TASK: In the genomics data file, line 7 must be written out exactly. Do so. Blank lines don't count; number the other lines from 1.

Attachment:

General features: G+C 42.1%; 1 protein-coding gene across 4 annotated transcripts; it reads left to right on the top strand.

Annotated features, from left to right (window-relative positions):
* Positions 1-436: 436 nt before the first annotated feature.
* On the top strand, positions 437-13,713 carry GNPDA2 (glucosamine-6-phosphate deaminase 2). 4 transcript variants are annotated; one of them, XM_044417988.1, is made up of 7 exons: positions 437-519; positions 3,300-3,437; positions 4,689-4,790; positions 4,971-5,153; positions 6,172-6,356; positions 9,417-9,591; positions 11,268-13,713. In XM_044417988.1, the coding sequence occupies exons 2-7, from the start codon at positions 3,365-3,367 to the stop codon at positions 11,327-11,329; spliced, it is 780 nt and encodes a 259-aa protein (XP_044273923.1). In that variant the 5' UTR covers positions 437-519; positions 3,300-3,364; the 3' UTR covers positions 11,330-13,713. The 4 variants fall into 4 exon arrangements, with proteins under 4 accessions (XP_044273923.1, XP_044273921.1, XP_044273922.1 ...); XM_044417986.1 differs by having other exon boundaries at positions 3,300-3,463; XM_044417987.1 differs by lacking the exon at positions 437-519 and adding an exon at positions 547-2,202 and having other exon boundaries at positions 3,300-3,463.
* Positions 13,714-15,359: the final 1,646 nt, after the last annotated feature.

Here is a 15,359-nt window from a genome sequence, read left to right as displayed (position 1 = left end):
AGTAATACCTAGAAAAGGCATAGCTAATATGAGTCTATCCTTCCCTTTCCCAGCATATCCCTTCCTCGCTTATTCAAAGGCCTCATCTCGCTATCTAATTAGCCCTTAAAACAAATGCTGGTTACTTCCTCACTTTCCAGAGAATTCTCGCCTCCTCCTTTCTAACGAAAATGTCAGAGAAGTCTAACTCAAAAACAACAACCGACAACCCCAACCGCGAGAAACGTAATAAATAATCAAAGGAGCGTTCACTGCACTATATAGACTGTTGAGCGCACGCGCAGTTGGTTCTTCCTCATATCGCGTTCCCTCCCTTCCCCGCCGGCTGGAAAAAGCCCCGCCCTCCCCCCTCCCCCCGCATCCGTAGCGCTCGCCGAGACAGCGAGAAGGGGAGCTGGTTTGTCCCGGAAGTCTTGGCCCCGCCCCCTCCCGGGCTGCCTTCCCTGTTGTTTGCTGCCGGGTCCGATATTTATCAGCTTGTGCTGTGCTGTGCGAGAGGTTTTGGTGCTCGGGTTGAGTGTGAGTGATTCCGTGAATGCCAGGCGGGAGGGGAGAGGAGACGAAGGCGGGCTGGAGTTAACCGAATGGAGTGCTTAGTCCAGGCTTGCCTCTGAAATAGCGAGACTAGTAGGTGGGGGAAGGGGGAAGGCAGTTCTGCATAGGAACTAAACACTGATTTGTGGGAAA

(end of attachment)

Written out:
AGTAATACCTAGAAAAGGCATAGCTAATATGAGTCTATCCTTCCCTTTCCCAGCATATCCCTTCCTCGCTTATTCAAAGGCCTCATCTCGCTATCTAATTAGCCCTTAAAACAAATGCTGGTTACTTCCTCACTTTCCAGAGAATTCTCGCCTCCTCCTTTCTAACGAAAATGTCAGAGAAGTCTAACTCAAAAACAACAACCGACAACCCCAACCGCGAGAAACGTAATAAATAATCAAAGGAGCGTTCACTGCACTATATAGACTGTTGAGCGCACGCGCAGTTGGTTCTTCCTCATATCGCGTTCCCTCCCTTCCCCGCCGGCTGGAAAAAGCCCCGCCCTCCCCCCTCCCCCCGCATCCGTAGCGCTCGCCGAGACAGCGAGAAGGGGAGCTGGTTTGTCCCGGAAGTCTTGGCCCCGCCCCCTCCCGGGCTGCCTTCCCTGTTGTTTGCTGCCGGGTCCGATATTTATCAGCTTGTGCTGTGCTGTGCGAGAGGTTTTGGTGCTCGGGTTGAGTGTGAGTGATTCCGTGAATGCCAGGCGGGAGGGGAGAGGAGACGAAGGCGGGCTGGAGTTAACCGAATGGAGTGCTTAGTCCAGGCTTGCCTCTGAAATAGCGAGACTAGTAGGTGGGGGAAGGGGGAAGGCAGTTCTGCATAGGAACTAAACACTGATTTGTGGGAAA